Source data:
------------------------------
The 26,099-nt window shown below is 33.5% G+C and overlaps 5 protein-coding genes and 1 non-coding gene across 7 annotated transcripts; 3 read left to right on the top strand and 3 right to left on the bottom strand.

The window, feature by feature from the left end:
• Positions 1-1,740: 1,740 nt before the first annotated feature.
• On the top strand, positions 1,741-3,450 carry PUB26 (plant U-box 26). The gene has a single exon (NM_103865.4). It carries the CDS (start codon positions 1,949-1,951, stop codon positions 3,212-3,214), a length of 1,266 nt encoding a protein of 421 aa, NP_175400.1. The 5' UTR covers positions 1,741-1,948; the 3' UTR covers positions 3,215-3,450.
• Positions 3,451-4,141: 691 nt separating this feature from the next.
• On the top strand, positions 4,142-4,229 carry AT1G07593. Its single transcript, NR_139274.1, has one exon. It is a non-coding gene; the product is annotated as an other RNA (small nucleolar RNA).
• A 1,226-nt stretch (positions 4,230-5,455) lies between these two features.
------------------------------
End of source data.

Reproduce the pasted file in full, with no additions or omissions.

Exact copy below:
The 26,099-nt window shown below is 33.5% G+C and overlaps 5 protein-coding genes and 1 non-coding gene across 7 annotated transcripts; 3 read left to right on the top strand and 3 right to left on the bottom strand.

The window, feature by feature from the left end:
• Positions 1-1,740: 1,740 nt before the first annotated feature.
• On the top strand, positions 1,741-3,450 carry PUB26 (plant U-box 26). The gene has a single exon (NM_103865.4). It carries the CDS (start codon positions 1,949-1,951, stop codon positions 3,212-3,214), a length of 1,266 nt encoding a protein of 421 aa, NP_175400.1. The 5' UTR covers positions 1,741-1,948; the 3' UTR covers positions 3,215-3,450.
• Positions 3,451-4,141: 691 nt separating this feature from the next.
• On the top strand, positions 4,142-4,229 carry AT1G07593. Its single transcript, NR_139274.1, has one exon. It is a non-coding gene; the product is annotated as an other RNA (small nucleolar RNA).
• A 1,226-nt stretch (positions 4,230-5,455) lies between these two features.